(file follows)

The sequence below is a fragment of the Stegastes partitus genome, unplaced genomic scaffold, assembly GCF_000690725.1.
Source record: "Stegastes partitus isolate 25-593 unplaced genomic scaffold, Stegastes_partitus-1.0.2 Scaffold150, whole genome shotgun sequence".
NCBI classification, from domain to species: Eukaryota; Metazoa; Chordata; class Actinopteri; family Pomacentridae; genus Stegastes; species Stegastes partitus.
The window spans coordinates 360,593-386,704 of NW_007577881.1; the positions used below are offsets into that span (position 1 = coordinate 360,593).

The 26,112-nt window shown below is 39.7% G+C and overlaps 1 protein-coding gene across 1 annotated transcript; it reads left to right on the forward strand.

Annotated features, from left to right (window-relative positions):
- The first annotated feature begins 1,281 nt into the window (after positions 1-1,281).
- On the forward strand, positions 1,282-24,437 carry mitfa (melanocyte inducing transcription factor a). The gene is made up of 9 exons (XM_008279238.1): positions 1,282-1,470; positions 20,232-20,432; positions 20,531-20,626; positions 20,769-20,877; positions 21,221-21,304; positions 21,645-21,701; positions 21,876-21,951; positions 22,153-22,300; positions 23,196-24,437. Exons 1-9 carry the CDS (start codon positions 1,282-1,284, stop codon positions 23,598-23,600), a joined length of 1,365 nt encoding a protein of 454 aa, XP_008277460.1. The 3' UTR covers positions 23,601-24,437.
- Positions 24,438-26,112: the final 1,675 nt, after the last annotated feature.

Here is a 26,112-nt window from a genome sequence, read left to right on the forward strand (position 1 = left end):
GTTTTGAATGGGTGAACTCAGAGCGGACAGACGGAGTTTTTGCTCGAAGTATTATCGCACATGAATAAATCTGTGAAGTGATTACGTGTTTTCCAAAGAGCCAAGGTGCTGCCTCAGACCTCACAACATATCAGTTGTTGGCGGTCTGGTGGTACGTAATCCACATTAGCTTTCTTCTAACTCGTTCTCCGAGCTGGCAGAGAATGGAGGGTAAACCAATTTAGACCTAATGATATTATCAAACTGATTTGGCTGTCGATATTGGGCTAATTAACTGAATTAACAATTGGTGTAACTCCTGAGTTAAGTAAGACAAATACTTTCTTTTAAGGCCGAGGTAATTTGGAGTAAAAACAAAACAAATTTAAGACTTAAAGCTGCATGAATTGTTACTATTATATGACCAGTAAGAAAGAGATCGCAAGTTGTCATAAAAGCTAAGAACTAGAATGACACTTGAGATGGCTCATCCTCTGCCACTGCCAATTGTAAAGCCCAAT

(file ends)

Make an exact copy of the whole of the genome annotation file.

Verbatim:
The sequence below is a fragment of the Stegastes partitus genome, unplaced genomic scaffold, assembly GCF_000690725.1.
Source record: "Stegastes partitus isolate 25-593 unplaced genomic scaffold, Stegastes_partitus-1.0.2 Scaffold150, whole genome shotgun sequence".
NCBI classification, from domain to species: Eukaryota; Metazoa; Chordata; class Actinopteri; family Pomacentridae; genus Stegastes; species Stegastes partitus.
The window spans coordinates 360,593-386,704 of NW_007577881.1; the positions used below are offsets into that span (position 1 = coordinate 360,593).

The 26,112-nt window shown below is 39.7% G+C and overlaps 1 protein-coding gene across 1 annotated transcript; it reads left to right on the forward strand.

Annotated features, from left to right (window-relative positions):
- The first annotated feature begins 1,281 nt into the window (after positions 1-1,281).
- On the forward strand, positions 1,282-24,437 carry mitfa (melanocyte inducing transcription factor a). The gene is made up of 9 exons (XM_008279238.1): positions 1,282-1,470; positions 20,232-20,432; positions 20,531-20,626; positions 20,769-20,877; positions 21,221-21,304; positions 21,645-21,701; positions 21,876-21,951; positions 22,153-22,300; positions 23,196-24,437. Exons 1-9 carry the CDS (start codon positions 1,282-1,284, stop codon positions 23,598-23,600), a joined length of 1,365 nt encoding a protein of 454 aa, XP_008277460.1. The 3' UTR covers positions 23,601-24,437.
- Positions 24,438-26,112: the final 1,675 nt, after the last annotated feature.

Here is a 26,112-nt window from a genome sequence, read left to right on the forward strand (position 1 = left end):
GTTTTGAATGGGTGAACTCAGAGCGGACAGACGGAGTTTTTGCTCGAAGTATTATCGCACATGAATAAATCTGTGAAGTGATTACGTGTTTTCCAAAGAGCCAAGGTGCTGCCTCAGACCTCACAACATATCAGTTGTTGGCGGTCTGGTGGTACGTAATCCACATTAGCTTTCTTCTAACTCGTTCTCCGAGCTGGCAGAGAATGGAGGGTAAACCAATTTAGACCTAATGATATTATCAAACTGATTTGGCTGTCGATATTGGGCTAATTAACTGAATTAACAATTGGTGTAACTCCTGAGTTAAGTAAGACAAATACTTTCTTTTAAGGCCGAGGTAATTTGGAGTAAAAACAAAACAAATTTAAGACTTAAAGCTGCATGAATTGTTACTATTATATGACCAGTAAGAAAGAGATCGCAAGTTGTCATAAAAGCTAAGAACTAGAATGACACTTGAGATGGCTCATCCTCTGCCACTGCCAATTGTAAAGCCCAAT